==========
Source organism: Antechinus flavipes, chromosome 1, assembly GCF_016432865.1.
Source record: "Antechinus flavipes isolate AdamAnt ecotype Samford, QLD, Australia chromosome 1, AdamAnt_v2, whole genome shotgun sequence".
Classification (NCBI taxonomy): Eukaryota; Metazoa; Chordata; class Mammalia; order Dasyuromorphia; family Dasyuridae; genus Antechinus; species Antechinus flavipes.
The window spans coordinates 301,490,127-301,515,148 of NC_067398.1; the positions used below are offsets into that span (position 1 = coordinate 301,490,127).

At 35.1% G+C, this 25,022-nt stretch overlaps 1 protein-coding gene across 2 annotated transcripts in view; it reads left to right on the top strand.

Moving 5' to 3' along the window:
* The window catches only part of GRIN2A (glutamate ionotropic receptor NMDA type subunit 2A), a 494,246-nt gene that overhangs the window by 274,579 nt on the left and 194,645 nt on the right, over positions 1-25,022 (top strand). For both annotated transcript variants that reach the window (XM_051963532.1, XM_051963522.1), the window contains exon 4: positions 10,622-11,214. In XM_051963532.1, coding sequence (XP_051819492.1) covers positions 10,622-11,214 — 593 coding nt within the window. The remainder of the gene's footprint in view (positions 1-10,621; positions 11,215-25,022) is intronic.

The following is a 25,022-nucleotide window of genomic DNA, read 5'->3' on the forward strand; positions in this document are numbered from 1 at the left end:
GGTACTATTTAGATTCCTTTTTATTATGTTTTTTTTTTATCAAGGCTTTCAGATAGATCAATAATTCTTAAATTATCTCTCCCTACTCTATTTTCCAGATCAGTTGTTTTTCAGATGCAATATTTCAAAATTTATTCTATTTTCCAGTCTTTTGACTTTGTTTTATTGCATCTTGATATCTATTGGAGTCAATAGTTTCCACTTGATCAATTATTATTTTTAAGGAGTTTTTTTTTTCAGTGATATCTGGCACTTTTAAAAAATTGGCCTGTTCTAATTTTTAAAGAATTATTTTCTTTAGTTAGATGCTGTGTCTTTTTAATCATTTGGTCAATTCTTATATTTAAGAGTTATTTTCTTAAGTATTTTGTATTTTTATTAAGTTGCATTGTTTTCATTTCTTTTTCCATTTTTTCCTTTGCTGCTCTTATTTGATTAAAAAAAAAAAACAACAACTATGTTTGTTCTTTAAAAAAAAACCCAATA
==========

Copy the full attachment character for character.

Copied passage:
Source organism: Antechinus flavipes, chromosome 1, assembly GCF_016432865.1.
Source record: "Antechinus flavipes isolate AdamAnt ecotype Samford, QLD, Australia chromosome 1, AdamAnt_v2, whole genome shotgun sequence".
Classification (NCBI taxonomy): Eukaryota; Metazoa; Chordata; class Mammalia; order Dasyuromorphia; family Dasyuridae; genus Antechinus; species Antechinus flavipes.
The window spans coordinates 301,490,127-301,515,148 of NC_067398.1; the positions used below are offsets into that span (position 1 = coordinate 301,490,127).

At 35.1% G+C, this 25,022-nt stretch overlaps 1 protein-coding gene across 2 annotated transcripts in view; it reads left to right on the top strand.

Moving 5' to 3' along the window:
* The window catches only part of GRIN2A (glutamate ionotropic receptor NMDA type subunit 2A), a 494,246-nt gene that overhangs the window by 274,579 nt on the left and 194,645 nt on the right, over positions 1-25,022 (top strand). For both annotated transcript variants that reach the window (XM_051963532.1, XM_051963522.1), the window contains exon 4: positions 10,622-11,214. In XM_051963532.1, coding sequence (XP_051819492.1) covers positions 10,622-11,214 — 593 coding nt within the window. The remainder of the gene's footprint in view (positions 1-10,621; positions 11,215-25,022) is intronic.

The following is a 25,022-nucleotide window of genomic DNA, read 5'->3' on the forward strand; positions in this document are numbered from 1 at the left end:
GGTACTATTTAGATTCCTTTTTATTATGTTTTTTTTTTATCAAGGCTTTCAGATAGATCAATAATTCTTAAATTATCTCTCCCTACTCTATTTTCCAGATCAGTTGTTTTTCAGATGCAATATTTCAAAATTTATTCTATTTTCCAGTCTTTTGACTTTGTTTTATTGCATCTTGATATCTATTGGAGTCAATAGTTTCCACTTGATCAATTATTATTTTTAAGGAGTTTTTTTTTTCAGTGATATCTGGCACTTTTAAAAAATTGGCCTGTTCTAATTTTTAAAGAATTATTTTCTTTAGTTAGATGCTGTGTCTTTTTAATCATTTGGTCAATTCTTATATTTAAGAGTTATTTTCTTAAGTATTTTGTATTTTTATTAAGTTGCATTGTTTTCATTTCTTTTTCCATTTTTTCCTTTGCTGCTCTTATTTGATTAAAAAAAAAAAACAACAACTATGTTTGTTCTTTAAAAAAAAACCCAATA